“I am big. It’s the pictures that got small.” –Gloria Swanson (as Norma Desmond)
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How many of these former “big” names do you recognize?
TEXAS GUINAN (1933)
GEORGE M. COHAN (1942)
ART TATUM (1956)
JOHNNY HORTON (1960)
MACK SENNETT (1960)
WARD BOND (1960)
GUY LOMBARDO (1977)
FRED MacMURRAY (1991)
If you’re not into the movies and music of the past, you may remember few, if any, of the foregoing (year 0f death follows their names). Because time drives a hard bargain with fame, they’ve faded away in the rearview mirror….but on this day, we back up to see them BIG again — or as big as such look-backs provide. Why on this particular day? As it happens, the above have one thing in common: they lived but five days into the last November of their lives.
TEXAS GUINAN, born Waco, TX, 1884. Flamboyant, brassy “Queen of the Night Clubs” in NYC during the Roaring Twenties. Started in vaudeville, sang, and was in silent movies before becoming hostess of Texas Guinan Club and other NYC speakeasies during Prohibition. Famous trademark greeting to incoming customers: “Hello, suckers!” She bade them goodbye November 5, 1933.
GEORGE M. COHAN, born Providence, RI, 1878. One of the early greats of the Broadway stage as an actor, composer, lyricist, librettist, director and producer. Wrote primarily nostalgic and patriotic songs, including the WWI hit Over There. James Cagney won Academy Award for his portrayal of Cohan in the 1942 film YANKEE DOODLE DANDY:
ART TATUM, born Toledo, OH, 1910. All-time great jazz pianist, despite being blind in one eye and almost blind in the other. Described by some critics as given to over-embellishment in later career (“played too many notes”), but he wasn’t one to not change with the times (for better or worse).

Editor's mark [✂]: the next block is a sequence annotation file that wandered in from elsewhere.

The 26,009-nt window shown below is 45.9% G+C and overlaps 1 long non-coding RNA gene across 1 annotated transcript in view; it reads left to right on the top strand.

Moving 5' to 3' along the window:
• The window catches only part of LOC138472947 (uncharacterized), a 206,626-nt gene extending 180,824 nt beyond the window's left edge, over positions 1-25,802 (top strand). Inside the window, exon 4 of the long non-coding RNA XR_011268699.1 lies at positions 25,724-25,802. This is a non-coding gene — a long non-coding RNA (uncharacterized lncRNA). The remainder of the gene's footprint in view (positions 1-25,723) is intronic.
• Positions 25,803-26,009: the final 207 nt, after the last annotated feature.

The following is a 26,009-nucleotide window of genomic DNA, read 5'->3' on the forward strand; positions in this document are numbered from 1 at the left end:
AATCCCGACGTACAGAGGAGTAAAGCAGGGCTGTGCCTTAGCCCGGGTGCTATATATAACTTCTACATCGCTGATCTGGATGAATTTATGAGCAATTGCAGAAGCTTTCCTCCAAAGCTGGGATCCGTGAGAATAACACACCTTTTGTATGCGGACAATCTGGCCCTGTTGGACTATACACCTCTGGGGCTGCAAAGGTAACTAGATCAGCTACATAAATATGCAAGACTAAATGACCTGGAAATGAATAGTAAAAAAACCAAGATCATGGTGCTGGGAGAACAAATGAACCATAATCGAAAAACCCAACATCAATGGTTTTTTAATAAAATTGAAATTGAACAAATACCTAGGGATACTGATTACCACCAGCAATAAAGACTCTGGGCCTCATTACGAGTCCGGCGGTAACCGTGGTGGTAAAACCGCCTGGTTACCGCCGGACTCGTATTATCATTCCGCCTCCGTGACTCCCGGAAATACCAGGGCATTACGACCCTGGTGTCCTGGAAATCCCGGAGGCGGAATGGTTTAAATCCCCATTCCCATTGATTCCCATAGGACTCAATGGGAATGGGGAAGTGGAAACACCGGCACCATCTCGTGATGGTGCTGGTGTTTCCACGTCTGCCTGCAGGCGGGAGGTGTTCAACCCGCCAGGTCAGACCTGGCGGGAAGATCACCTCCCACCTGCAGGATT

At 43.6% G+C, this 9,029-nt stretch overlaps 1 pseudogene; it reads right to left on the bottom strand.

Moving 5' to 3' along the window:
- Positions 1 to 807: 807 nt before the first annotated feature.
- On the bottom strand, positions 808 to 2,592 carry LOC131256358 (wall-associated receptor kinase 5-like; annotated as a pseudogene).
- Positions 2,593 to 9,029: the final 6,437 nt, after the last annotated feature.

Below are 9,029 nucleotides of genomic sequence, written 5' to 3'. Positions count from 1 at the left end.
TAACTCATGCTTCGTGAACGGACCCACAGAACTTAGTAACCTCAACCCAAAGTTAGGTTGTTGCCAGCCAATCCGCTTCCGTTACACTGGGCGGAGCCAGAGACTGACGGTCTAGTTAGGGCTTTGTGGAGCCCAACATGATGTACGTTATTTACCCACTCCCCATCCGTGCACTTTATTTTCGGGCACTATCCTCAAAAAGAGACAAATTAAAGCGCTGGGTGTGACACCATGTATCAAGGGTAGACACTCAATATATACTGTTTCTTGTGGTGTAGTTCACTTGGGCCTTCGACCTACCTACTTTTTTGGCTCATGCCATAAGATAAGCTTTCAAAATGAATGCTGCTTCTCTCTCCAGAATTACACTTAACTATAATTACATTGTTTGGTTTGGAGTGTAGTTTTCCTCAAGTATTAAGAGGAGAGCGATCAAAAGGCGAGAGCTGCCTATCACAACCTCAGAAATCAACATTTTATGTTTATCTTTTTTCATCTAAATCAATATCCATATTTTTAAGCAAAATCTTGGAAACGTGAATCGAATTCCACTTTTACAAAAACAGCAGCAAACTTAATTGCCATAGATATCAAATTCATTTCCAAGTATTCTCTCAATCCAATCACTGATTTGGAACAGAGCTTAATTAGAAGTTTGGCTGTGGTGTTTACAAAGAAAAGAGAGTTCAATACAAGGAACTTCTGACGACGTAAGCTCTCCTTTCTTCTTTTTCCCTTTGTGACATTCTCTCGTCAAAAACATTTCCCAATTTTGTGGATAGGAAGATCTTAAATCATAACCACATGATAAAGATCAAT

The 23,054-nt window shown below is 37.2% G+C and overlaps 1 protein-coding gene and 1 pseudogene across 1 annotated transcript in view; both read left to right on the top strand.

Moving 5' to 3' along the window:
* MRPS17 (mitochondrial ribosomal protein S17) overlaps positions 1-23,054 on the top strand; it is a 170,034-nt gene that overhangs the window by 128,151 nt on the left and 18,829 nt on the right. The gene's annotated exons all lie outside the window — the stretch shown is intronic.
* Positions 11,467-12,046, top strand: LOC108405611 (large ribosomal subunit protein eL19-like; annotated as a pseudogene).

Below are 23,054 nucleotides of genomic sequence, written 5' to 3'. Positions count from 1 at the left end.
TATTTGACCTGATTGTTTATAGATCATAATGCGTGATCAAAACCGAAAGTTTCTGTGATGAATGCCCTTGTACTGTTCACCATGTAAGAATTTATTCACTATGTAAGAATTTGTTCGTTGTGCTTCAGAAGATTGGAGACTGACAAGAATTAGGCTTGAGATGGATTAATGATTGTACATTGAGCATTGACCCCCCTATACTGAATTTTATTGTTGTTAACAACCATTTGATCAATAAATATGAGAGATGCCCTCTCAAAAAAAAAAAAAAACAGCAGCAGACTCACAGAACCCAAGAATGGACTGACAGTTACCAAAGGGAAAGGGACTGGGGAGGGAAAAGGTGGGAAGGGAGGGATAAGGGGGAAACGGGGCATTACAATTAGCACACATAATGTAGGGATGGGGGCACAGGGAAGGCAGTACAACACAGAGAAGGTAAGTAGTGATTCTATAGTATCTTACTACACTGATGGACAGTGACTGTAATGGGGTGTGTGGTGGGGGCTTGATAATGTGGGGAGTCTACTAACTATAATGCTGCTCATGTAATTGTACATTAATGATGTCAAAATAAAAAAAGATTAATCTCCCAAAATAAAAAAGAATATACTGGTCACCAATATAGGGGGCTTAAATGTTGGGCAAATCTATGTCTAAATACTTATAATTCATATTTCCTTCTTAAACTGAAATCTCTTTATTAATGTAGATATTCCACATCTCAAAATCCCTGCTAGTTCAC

JOHNNY HORTON, born Los Angeles, 1925. Popular country music and rockabilly singer known for his “saga songs” such as 1959 hit The Battle of New Orleans. Killed in crash by drunk driver Nov. 5, 1960. Here he sings the title song from my favorite John Wayne film:
MACK SENNETT, born Quebec, Canada, 1880. Pioneer in the field of slapstick comedy, famed creator of Keystone Kops in early silent film era. Among famous actors who got their start with Sennett were Charlie Chaplin, Harold Lloyd, Roscoe “Fatty” Arbuckle, W. C. Fields and the aforementioned Gloria Swanson. They don’t make ’em like this anymore!
WARD BOND, born Bendelman, NE, 1903. One of Hollywood’s most iconic character actors, particularly in films directed by John Ford. Bond and John Wayne were members of the USC football team when they were picked by Ford as extras for the film Salute in 1928. The three became lifelong friends and made many pictures together, including The Grapes of Wrath, My Darling Clementine, Fort Apache and The Quiet Man.
GUY LOMBARDO, born Ontario, Canada, 1902. Leader of the most commercially successful and long-lasting “sweet” (some might say “Mickey Mouse”) dance band of all time. Theme song Auld Lang Syne was a New Year’s Eve staple for decades. Slogan: “The Sweetest Music This Side of Heaven” (I don’t know what kind of music’s on the other side, but when it’s time to go, I may chance the long way around).
FRED MacMURRAY, born Kankakee, IL, 1908. Last but least-long deceased (Nov. 5, 1991) of those listed; many of us remember this versatile actor from his roles in such great films as Double Indemnity and The Apartment over the course of a near-50 year career….but I suspect few are aware that he started out as a saxophone player and band vocalist in the early 1930s. Here he is with the Gus Arnheim band in 1930:
That’s a wrap until November 10. Take five.